Bike commuting is not always easy. Rain, bike malfunctions, or less-than-considerate drivers can turn an otherwise straightforward ride into a source of frustration. But in the countless times I’ve biked from Carrboro to UNC’s campus and back in the past five years, my bike ride has been a source of joy more often than not. Frequently, those 10-15 minutes on the bike are exactly what I need to mentally prepare myself for the day or clear my head after a long day on campus. Moreover, I am convinced that biking is often the quickest way to get between Carrboro and UNC, particularly if you account for the time it takes to park! 

If you’ve never bike-commuted before, it can appear to be an intimidating proposition. While there is no substitute for time spent in the saddle, proper route planning can go a long way towards putting a novice bike commuter at ease. Between Carrboro and UNC, the two main routes for cyclists are the Libba Cotten Bikeway to Cameron Ave, and Main Street to Franklin Street. In this post, I address what I take to be the primary advantages and hazards of each of these routes.

Libba Cotten Bikeway to Cameron Ave

When I first began bike-commuting, this was the only route I felt comfortable on. However, in the past few years, changes to this route as well as improved bicycle infrastructure on alternative routes have made the choice more complicated. The primary advantage of this route is that it begins on a bikeway that is separated from vehicular traffic. This bikeway then connects with Cameron Ave, which has a bike lane for its entire length until it crosses S Columbia and leads into the heart of campus.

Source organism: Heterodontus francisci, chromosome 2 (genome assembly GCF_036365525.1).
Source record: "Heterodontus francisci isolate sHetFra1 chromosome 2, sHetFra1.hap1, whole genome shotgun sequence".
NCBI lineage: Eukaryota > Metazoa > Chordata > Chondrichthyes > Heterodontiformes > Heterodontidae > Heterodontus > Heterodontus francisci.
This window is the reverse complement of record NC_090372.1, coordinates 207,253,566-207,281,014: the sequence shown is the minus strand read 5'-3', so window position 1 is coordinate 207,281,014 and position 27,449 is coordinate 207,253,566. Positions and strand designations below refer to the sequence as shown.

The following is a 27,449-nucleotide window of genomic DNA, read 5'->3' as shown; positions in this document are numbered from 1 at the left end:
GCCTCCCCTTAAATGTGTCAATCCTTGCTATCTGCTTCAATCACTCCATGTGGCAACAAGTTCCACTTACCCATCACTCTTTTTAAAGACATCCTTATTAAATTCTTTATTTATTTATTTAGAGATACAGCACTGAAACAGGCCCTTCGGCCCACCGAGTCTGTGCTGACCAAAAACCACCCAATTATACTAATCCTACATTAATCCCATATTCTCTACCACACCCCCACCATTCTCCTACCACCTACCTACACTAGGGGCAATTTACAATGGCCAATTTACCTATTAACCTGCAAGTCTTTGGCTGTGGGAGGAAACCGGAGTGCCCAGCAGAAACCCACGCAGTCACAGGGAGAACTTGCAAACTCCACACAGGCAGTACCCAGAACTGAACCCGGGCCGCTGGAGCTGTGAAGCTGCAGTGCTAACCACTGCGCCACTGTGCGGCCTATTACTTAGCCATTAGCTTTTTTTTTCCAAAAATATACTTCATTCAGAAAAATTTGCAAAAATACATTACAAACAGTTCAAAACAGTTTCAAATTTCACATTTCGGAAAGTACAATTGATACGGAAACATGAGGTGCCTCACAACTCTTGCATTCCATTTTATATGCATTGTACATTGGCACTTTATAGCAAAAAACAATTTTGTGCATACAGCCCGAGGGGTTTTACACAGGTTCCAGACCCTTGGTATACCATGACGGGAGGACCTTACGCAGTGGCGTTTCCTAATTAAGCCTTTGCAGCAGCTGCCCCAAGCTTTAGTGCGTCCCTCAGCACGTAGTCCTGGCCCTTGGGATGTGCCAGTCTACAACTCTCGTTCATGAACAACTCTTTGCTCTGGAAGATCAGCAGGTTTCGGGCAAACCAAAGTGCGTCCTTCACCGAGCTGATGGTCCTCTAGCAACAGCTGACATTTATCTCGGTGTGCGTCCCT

Unfortunately, road construction on Cameron has made that road much bumpier than it used to be. There are currently plans to fully resurface Cameron and establish protected bike lanes within the next two years, at which point this may once again become my preferred route. For the moment though, I tend to avoid this route at night in favor of smoother and better lit routes for fear of hitting an unanticipated bump wrong.

? Sign the petition: Bike safety can’t wait! Let’s pilot protected bike lanes on Cameron Avenue ?

We are asking the Chapel Hill Town Council to approve a pilot project to install protected bike lanes on Cameron Avenue as soon as possible. This pilot project will make Cameron Avenue safer for bike riders, mobility scooter users, and walkers, and help inform the development of permanent protected bike lanes.

Sign the petition here.

Two other aspects of this route are worth noting. First, accessing the Libba Cotten bikeway from Carrboro has been complicated somewhat by construction on the 203 Project. The primary access point used to be behind Open Eye on Roberson Street and once construction is completed next year, that will probably be my preferred route. Currently, you need to either loop around via E Carr St or access it via Roberson St from East Main. 

Second, the intersection between the bikeway and Cameron can be intimidating for new cyclists. If you don’t feel comfortable entering the flow of traffic directly from the bikeway, you can always dismount and cross at the crosswalk before continuing on via the bike lane on Cameron.